Ellenberg numbers revisited
Thompson, K.; Hodgson, J.G.; Grime, J. P.; Rorison, I. H.; Band, S. R.; Spencer, R. E.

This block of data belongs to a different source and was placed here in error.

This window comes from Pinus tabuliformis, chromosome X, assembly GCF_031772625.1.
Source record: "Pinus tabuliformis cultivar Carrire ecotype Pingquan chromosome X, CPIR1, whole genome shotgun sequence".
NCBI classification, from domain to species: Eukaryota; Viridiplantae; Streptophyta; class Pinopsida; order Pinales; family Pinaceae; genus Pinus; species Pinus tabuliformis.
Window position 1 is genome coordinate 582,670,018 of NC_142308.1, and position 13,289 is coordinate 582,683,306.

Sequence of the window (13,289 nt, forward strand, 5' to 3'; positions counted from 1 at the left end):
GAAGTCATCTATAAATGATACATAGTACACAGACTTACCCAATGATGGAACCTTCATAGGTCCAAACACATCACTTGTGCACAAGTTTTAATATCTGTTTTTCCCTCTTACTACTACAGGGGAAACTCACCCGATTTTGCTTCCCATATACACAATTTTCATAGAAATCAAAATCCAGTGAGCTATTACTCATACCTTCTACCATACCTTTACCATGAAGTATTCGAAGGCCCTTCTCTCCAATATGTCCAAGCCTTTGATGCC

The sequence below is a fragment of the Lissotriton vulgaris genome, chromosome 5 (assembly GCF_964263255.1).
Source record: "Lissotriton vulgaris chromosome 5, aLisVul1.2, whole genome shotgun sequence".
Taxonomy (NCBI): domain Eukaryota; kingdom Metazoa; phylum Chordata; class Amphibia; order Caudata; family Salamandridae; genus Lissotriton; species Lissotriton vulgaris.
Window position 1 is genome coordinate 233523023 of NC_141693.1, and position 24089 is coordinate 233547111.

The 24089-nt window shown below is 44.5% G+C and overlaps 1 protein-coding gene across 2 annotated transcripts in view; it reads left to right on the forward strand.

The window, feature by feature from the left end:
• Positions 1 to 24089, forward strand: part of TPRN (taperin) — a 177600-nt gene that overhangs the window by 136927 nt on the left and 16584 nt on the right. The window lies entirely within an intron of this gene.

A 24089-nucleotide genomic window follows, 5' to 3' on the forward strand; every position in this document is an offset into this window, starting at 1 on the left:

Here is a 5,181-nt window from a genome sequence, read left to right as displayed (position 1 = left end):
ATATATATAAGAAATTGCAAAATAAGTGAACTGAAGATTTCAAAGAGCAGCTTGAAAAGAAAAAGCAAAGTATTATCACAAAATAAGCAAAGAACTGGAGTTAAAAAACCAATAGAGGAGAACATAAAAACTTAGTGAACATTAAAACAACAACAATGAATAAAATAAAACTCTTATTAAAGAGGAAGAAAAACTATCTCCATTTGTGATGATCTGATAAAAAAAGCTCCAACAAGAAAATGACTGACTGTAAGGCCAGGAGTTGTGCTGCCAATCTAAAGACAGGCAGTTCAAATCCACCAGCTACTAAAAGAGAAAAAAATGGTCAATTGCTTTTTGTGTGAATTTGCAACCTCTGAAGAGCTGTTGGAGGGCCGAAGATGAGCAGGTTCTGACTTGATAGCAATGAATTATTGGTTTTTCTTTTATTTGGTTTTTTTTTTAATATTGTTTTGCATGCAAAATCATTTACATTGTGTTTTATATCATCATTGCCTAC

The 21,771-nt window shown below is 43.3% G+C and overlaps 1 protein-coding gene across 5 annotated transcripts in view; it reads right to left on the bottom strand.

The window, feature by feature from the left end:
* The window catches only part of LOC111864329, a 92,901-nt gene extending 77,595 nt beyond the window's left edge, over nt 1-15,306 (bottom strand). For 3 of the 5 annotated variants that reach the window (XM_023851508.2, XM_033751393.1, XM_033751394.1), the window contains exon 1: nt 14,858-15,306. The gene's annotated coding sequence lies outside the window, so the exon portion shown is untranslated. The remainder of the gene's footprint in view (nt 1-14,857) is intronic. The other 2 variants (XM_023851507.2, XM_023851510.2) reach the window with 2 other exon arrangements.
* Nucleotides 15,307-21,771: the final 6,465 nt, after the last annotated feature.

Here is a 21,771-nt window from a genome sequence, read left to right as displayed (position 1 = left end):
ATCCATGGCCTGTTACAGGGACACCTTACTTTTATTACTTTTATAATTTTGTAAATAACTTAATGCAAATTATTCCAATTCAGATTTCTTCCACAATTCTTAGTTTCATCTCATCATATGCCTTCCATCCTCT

Heinz Ellenberg's contributions to ecological thought are many, but this paper concentrates on one which is currently receiving growing attention: namely the quantification of the field response of some 2000 species to a range of climatic and edaphic factors. Ellenberg (1974) numbers are one manifestation of the recognition that the ability to make useful generalisations about vegetation depends on the existence of autecological data for relatively large numbers of species. In the past, such generalisations have been based on easily measured attributes such as growth form (Raunkiaer 1934) and seed size (Salisbury 1942, Baker 1972), but the view that further advances will require large-scale screening for less tractable attributes is gaining ground (e.g. Keddy 1992). Ellenberg numbers can be seen therefore as a short cut to measurement of some of these more difficult variables. Their great value is that although they are based on the experience of many workers, the numbers themselves are ultimately the work of one man, which significantly reduces the objection that they are inevitably rather subjective. Surprisingly, however, they have been relatively little used as aids to the interpretation of spatial and temporal vegetation pattern (cf. Vevle & Aase 1980, Persson 1981, Major & Rejmanek 1992). The reasons for this are numerous: in some quarters there are philosophical objections to generalisation about vegetation per se (Grubb 1985); the intuitive nature of Ellenberg numbers may cause them to be treated with scepticism by those ecologists who value precision above generality; publication in German may have inhibited the use of Ellenberg numbers by the English-speaking world. But in addition there remain unanswered scientific questions about the numbers themselves. To what extent can the numbers be used outside Central Europe? Do the numbers represent the fundamental niches of the species, or are they influenced by the identity and density of potential competitors? What are the mechanisms underlying Ellenberg numbers? Can they be used to help understand the pressing modern problems of changing land-use and climate? How easily can the system be expanded to new species, especially in the absence of Ellenberg himself? And perhaps most fundamentally of all, are there important axes of variation, both in plant attributes and environmental variables, which are not amenable to the Ellenberg number approach? This paper will attempt to answer some, but not all, of these questions. Mostly, we will compare Ellenberg numbers with quantitative data derived from both the field and from laboratory screening experiments. We will then attempt very briefly to use Ellenberg numbers to interpret patterns of commonness and rarity in the British flora, and finally we will compare Ellenberg numbers with other approaches to comparative plant ecology.